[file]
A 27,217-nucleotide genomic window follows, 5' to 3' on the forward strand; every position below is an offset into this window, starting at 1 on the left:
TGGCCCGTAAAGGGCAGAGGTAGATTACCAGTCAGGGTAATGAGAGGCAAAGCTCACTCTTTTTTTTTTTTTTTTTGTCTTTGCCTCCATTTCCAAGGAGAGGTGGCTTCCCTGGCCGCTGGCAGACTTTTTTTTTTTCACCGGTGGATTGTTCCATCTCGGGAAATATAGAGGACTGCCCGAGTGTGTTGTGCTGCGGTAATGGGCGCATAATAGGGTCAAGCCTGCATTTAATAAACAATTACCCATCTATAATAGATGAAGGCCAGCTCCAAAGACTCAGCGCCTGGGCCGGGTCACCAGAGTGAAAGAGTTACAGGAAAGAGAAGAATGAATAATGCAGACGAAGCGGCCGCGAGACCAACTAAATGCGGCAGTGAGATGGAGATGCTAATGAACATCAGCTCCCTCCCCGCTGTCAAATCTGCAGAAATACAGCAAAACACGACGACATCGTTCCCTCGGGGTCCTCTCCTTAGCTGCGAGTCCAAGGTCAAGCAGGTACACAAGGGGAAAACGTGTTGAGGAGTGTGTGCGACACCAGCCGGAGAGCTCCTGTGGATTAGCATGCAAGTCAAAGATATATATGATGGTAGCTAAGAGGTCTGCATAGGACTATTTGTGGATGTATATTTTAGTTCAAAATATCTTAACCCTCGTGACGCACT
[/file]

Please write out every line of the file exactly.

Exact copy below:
A 27,217-nucleotide genomic window follows, 5' to 3' on the forward strand; every position below is an offset into this window, starting at 1 on the left:
TGGCCCGTAAAGGGCAGAGGTAGATTACCAGTCAGGGTAATGAGAGGCAAAGCTCACTCTTTTTTTTTTTTTTTTTGTCTTTGCCTCCATTTCCAAGGAGAGGTGGCTTCCCTGGCCGCTGGCAGACTTTTTTTTTTTCACCGGTGGATTGTTCCATCTCGGGAAATATAGAGGACTGCCCGAGTGTGTTGTGCTGCGGTAATGGGCGCATAATAGGGTCAAGCCTGCATTTAATAAACAATTACCCATCTATAATAGATGAAGGCCAGCTCCAAAGACTCAGCGCCTGGGCCGGGTCACCAGAGTGAAAGAGTTACAGGAAAGAGAAGAATGAATAATGCAGACGAAGCGGCCGCGAGACCAACTAAATGCGGCAGTGAGATGGAGATGCTAATGAACATCAGCTCCCTCCCCGCTGTCAAATCTGCAGAAATACAGCAAAACACGACGACATCGTTCCCTCGGGGTCCTCTCCTTAGCTGCGAGTCCAAGGTCAAGCAGGTACACAAGGGGAAAACGTGTTGAGGAGTGTGTGCGACACCAGCCGGAGAGCTCCTGTGGATTAGCATGCAAGTCAAAGATATATATGATGGTAGCTAAGAGGTCTGCATAGGACTATTTGTGGATGTATATTTTAGTTCAAAATATCTTAACCCTCGTGACGCACT